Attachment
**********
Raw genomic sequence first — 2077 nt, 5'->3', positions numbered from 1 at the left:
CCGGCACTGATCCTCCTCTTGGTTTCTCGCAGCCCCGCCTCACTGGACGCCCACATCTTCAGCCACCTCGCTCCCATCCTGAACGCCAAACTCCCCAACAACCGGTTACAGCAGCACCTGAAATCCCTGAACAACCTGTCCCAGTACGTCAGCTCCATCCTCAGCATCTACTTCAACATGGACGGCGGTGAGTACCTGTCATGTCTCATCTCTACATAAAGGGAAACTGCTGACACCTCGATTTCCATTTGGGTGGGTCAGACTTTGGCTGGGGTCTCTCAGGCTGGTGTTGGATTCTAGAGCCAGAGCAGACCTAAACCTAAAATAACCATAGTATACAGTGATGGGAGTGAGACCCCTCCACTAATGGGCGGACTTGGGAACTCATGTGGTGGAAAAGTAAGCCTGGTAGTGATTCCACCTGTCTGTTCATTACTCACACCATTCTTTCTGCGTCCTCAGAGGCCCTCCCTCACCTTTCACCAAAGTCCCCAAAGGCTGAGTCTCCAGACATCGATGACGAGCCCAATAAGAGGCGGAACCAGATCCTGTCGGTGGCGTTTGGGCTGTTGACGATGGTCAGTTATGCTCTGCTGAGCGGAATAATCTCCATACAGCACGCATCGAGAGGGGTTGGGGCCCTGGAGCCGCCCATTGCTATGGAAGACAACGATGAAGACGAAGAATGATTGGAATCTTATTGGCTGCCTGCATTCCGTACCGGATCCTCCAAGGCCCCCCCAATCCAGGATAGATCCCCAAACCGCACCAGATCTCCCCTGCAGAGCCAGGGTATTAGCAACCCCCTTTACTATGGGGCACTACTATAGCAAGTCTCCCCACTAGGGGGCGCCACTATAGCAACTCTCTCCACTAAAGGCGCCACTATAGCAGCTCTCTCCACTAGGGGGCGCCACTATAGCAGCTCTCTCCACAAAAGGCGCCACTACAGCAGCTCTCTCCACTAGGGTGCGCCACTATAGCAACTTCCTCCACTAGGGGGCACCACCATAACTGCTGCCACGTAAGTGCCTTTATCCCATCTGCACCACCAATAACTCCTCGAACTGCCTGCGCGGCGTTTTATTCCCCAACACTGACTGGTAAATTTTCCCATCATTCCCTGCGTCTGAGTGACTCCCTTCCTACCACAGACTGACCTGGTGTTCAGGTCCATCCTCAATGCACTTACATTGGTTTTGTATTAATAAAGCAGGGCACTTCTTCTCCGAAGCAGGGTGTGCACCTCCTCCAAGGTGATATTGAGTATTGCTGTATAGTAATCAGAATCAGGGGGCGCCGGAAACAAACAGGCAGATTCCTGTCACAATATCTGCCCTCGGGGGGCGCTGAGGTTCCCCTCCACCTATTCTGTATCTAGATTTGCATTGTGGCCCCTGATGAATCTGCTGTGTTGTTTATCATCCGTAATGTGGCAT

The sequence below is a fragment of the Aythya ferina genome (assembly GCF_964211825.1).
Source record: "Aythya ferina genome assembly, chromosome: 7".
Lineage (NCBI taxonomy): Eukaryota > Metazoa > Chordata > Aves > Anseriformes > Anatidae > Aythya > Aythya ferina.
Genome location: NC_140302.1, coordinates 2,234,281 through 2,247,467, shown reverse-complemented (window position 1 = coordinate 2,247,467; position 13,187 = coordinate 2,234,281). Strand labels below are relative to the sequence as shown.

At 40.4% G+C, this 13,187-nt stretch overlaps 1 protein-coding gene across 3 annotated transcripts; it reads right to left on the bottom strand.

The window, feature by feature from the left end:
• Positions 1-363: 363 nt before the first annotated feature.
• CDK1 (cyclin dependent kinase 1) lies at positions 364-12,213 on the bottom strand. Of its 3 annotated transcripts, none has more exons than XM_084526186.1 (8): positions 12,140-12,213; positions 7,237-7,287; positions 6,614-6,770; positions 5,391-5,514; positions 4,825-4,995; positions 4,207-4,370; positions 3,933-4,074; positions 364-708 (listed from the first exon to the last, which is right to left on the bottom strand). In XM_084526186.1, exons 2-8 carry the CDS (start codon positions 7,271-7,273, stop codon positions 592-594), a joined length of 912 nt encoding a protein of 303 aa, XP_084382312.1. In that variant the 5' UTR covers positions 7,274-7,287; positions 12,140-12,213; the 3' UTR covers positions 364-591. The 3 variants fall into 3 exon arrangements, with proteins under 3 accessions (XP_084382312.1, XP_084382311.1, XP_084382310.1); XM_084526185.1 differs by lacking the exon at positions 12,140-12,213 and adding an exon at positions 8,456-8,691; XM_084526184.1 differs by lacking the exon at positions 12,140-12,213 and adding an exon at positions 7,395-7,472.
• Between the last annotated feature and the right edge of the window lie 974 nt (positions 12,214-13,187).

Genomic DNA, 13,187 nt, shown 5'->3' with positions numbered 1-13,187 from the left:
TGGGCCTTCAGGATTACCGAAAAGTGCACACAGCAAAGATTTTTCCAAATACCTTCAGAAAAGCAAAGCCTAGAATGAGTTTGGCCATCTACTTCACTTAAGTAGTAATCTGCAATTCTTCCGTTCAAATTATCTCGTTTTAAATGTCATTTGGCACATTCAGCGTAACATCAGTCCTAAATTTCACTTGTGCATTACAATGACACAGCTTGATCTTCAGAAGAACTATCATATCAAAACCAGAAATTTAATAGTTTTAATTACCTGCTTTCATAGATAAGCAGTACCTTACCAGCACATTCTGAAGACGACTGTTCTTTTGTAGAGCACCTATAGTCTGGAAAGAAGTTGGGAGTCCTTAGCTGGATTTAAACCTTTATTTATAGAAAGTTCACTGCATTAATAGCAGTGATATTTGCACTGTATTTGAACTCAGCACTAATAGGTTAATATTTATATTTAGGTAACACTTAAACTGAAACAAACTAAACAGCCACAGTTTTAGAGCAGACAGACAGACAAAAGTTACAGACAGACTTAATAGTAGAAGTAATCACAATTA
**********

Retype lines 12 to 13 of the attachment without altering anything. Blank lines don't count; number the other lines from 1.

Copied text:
Genomic DNA, 13,187 nt, shown 5'->3' with positions numbered 1-13,187 from the left:
TGGGCCTTCAGGATTACCGAAAAGTGCACACAGCAAAGATTTTTCCAAATACCTTCAGAAAAGCAAAGCCTAGAATGAGTTTGGCCATCTACTTCACTTAAGTAGTAATCTGCAATTCTTCCGTTCAAATTATCTCGTTTTAAATGTCATTTGGCACATTCAGCGTAACATCAGTCCTAAATTTCACTTGTGCATTACAATGACACAGCTTGATCTTCAGAAGAACTATCATATCAAAACCAGAAATTTAATAGTTTTAATTACCTGCTTTCATAGATAAGCAGTACCTTACCAGCACATTCTGAAGACGACTGTTCTTTTGTAGAGCACCTATAGTCTGGAAAGAAGTTGGGAGTCCTTAGCTGGATTTAAACCTTTATTTATAGAAAGTTCACTGCATTAATAGCAGTGATATTTGCACTGTATTTGAACTCAGCACTAATAGGTTAATATTTATATTTAGGTAACACTTAAACTGAAACAAACTAAACAGCCACAGTTTTAGAGCAGACAGACAGACAAAAGTTACAGACAGACTTAATAGTAGAAGTAATCACAATTA